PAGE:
Before the COVID-19 pandemic, the two primarily sold their stickers — which include many animals and critters — at conventions. They worried about losing income last spring after COVID-19 forced the cancellation of conventions, Good-Rubenstein said.
“Then the online portion of the business just exploded,” she said. Orders on Etsy, the online marketplace for artisans and crafters, jumped from 50 to 500 a week.
“I think the biggest draw was that you couldn’t see friends and family and you could afford to spend $1 to send a sticker to someone you love,” Good-Rubenstein said.
Burdick said the business also received more orders for personalized commissions, including for many characters from Dungeons & Dragons (D&D), the tabletop role-playing game.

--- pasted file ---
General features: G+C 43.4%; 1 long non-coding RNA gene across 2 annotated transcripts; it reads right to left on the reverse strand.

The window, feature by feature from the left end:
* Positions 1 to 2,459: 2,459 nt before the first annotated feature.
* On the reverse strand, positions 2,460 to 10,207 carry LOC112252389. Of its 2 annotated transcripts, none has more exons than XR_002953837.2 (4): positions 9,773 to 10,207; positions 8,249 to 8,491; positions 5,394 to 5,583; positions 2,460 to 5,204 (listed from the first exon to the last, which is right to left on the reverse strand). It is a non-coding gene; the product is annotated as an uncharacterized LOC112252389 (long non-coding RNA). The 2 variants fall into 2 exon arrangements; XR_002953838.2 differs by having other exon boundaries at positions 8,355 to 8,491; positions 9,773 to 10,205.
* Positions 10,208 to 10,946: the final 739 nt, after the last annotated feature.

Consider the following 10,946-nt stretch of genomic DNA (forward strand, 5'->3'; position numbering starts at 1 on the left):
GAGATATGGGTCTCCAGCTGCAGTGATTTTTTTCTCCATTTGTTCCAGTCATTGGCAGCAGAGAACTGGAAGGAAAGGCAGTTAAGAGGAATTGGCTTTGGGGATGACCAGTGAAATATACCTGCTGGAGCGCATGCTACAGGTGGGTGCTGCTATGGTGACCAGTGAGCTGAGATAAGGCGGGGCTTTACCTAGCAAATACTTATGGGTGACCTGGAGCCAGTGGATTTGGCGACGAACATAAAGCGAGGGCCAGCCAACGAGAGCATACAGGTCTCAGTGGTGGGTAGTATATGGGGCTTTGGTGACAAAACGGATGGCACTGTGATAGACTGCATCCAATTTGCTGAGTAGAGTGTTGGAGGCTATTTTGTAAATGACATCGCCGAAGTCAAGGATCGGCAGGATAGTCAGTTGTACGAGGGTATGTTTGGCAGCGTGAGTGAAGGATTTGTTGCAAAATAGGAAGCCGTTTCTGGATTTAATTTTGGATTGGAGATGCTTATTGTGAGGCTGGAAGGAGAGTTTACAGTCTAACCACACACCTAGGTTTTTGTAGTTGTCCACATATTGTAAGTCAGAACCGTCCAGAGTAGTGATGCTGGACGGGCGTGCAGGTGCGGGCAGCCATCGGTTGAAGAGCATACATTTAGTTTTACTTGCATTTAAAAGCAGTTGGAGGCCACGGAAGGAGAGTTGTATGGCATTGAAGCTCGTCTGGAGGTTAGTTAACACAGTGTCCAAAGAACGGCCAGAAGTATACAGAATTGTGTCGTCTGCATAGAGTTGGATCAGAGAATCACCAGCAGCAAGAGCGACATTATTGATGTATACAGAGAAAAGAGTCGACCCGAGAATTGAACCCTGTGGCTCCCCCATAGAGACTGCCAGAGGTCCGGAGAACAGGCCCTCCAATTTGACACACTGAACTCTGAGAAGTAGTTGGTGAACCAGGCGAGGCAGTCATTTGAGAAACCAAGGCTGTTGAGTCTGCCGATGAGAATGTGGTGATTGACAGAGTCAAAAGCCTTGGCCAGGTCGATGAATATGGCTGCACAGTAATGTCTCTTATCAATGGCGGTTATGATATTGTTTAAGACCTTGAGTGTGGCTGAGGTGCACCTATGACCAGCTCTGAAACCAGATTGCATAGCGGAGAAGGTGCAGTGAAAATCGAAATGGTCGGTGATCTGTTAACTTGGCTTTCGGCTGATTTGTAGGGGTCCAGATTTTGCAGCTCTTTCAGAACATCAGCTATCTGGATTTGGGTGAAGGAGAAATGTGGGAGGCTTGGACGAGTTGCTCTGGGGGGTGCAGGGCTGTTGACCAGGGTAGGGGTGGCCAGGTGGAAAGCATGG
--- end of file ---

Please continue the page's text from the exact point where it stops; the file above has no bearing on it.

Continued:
“A lot of people in the pandemic have gotten into D&D and want their characters drawn,” Burdick said.
In its early days, Frog & Cog outsourced the printing of its stickers, but switched to printing them at home because it was more cost-effective.
“We want to keep our price point low so we keep customers coming and are able to keep them happy,” Good-Rubenstein said. “Our main goal is to make people happy.”
The stickers are weather-resistant and water-resistant.
Burdick said printing at home also gives the two more leeway to experiment with designs.
“We’re able to test the waters without financial fallout,” she said.
Frog & Cog recently closed its Etsy store — due to high fees and shipping costs — and launched its own website, frogandcog.com, in an effort to make the business more profitable.
Because of their recent success, Burdick and Good-Rubenstein were able to buy their first home last year.
“We are living in the house that stickers built,” Good-Rubenstein said.
Burdick said Frog & Cog would like to sell its stickers at farmers markets or get a storefront in the future.